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My father's great-grandfather,
Colonel Steven A. Collier...
fought alongside General Lee
until Cold Harbor.
He was wounded and died
from a gangrenous leg
he refused to have amputated.
His grandson and
my grandfather, Henry Collier,
fought in the Great War...
making the world safe for democracy,
as an ordinary private.
He returned home to operate
a dry cleaning business...
and died of a heart attack
six years before I was born.
My father caught
the end of World War II...
working mainly as an airplane
mechanic in Hawaii.
He went to college,
got a degree in business...
and opened a car dealership
which flourished while America
ruled the world.
The history of my family, like
the history of civilization...
is the history of war.
The getting into it
and out of it and over it.
And Vietnam should've been
no different, but it was.
Its final battle was waged
along an unrecognized front...
far from the shelling
and the napalm...
and the sounds
of planes and guns.
It was a battle my brother
Jeremy fought when he came back.
Find the cost of freedom
Buried in the ground
Mother Earth
will swallow you
Lay your body down
Find the cost of freedom
Buried in the ground
Jeremy!
Mother Earth
will swallow you
Lay your body down
What are you lookin'for?
- J uice.
- You know, I was thinkin'
this morning...
they should make
Thanksgiving on a Sunday.
'Cause then, that way it'd be
more religious like the first one.
And everybody could go to a service
together and pray together...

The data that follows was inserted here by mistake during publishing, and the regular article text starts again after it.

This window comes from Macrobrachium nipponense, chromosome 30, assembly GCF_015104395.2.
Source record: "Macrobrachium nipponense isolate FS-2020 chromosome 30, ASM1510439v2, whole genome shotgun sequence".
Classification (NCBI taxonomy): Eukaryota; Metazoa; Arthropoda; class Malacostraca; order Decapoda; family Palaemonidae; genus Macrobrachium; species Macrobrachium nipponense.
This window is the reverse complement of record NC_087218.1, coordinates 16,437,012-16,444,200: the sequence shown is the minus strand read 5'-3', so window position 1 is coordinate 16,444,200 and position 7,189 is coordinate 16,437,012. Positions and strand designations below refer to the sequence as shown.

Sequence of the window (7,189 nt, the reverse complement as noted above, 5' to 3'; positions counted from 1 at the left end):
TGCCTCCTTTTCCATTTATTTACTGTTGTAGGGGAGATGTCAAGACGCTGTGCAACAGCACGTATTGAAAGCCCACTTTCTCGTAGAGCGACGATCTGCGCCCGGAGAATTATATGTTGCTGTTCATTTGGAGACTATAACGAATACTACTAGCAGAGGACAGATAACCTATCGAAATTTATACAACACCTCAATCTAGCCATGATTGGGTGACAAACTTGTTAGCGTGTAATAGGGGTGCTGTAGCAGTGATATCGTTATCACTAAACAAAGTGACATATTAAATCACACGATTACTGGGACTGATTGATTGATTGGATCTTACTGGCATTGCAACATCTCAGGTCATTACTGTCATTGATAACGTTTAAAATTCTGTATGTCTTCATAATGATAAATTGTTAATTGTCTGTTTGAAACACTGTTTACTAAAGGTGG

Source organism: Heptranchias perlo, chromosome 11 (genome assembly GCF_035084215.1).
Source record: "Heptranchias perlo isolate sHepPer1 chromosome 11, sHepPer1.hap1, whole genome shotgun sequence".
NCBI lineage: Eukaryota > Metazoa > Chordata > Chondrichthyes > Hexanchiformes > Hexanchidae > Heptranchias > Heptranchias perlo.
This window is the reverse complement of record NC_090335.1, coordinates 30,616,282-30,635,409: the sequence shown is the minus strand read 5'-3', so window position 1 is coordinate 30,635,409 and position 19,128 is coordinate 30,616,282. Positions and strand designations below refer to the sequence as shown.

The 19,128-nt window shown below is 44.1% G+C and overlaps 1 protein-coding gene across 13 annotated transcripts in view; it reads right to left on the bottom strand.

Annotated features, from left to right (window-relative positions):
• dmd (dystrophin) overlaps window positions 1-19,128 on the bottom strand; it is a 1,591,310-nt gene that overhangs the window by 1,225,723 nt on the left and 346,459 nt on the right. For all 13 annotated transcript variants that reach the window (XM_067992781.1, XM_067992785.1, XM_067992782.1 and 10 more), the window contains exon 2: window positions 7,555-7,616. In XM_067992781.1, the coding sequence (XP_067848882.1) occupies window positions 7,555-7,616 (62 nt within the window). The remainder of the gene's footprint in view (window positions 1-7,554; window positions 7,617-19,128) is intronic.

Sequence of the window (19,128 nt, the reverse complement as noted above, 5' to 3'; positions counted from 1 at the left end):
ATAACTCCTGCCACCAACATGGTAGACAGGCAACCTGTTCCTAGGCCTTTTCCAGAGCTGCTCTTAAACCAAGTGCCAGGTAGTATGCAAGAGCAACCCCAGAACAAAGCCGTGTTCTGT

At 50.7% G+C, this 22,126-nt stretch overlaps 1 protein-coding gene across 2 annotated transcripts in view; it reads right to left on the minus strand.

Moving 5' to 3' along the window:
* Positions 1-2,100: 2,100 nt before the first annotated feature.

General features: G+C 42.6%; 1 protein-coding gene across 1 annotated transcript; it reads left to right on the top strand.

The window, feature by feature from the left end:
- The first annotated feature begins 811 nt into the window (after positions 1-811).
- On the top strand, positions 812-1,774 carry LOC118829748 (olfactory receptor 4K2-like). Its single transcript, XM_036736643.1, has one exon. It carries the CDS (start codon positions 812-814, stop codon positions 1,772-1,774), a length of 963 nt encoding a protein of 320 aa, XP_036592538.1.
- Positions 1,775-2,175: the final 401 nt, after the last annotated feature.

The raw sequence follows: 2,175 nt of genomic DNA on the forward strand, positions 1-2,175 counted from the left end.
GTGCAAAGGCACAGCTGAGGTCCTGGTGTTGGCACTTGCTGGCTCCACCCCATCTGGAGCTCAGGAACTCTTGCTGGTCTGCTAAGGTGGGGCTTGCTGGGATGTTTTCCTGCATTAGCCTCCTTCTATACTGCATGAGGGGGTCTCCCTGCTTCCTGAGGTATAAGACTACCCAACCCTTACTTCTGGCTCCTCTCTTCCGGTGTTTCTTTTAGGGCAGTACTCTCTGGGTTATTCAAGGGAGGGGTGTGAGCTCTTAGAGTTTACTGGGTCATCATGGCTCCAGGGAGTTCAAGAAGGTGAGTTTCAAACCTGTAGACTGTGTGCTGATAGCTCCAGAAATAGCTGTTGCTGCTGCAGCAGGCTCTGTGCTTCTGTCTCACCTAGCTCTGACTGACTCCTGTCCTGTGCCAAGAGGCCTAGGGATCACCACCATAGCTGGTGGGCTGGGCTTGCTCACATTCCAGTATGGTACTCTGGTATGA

and sing together
and all that.
I'm sure that's what
all those pilgrims did.
- What about the I ndians?
- What Indians?
The I ndians
at the first Thanksgiving.
What do they have to do
with anything?
Well, that's why we have it.
The I ndians saved the pilgrims
from starving to death until
they got the hang of things.
And then after the first
harvest, they got together
and celebrated and had a feast.
I'm sure all the I ndians
that came to the feast, they
were all Christians by then.
- Most of 'em.
- No, they weren't.
Well, they probably didn't
go to the service then.
They probably just came to the
feast afterwards and got drunk.
I'm not talking about them, anyway.
I'm talking about how today...
it'd be nice for modern people
to have Thanksgiving on a Sunday.
I don't see how the I ndians have ever
had anything to be thankful for.
Me neither.
- Daddy?
- Hmm?
- Donald's family...
- Mm-hmm.
Well, Donald, I mean...
Well, his family too...
they asked me if I wanted to have
Thanksgiving at their house.
Well, couldn't you have it here and
then go over there in the evening?
Well, see, they're leaving
in the afternoon...
on Thanksgiving Day
for Waxahachie.
Mornin', sweetie.
Hi, Mom. They have
a lake house.
Ooh, a lake house, huh?
And they asked me.
And I thought you
might ask Mom about it.
Why don't you
ask her yourself?
- I thought you might do it for me.
- I'm not gonna ask her.
- Oh, Daddy, please, please, please!
- No, no, no, no!
Why don't I just buy a gun
and shoot myself in the head?
All right, I won't go.
All right, fine.
Oh, Daddy, please,
please, please!
- I said I am not gonna ask her.
- Gah!
Your boyfriend's here
to take you to school. Better hurry!
You're not funny.
Oh, I know.
Karen's a college student.
She's too mature to laugh
at anything her daddy says.
Shut up. I hate you.
Oh! What a thing to say!
- I do.
- My, my.
What was that all about?
Nothing.
- So, are you ready?
- Yeah, yeah.
You know,
my offer still holds.
- What offer is that?
- Get yourself cleaned up and get a job...
I mean, even a part-time job...
and I'll get you a used car off the lot.
Dad, I'm goin' to school.

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- 2000
- - 01-06

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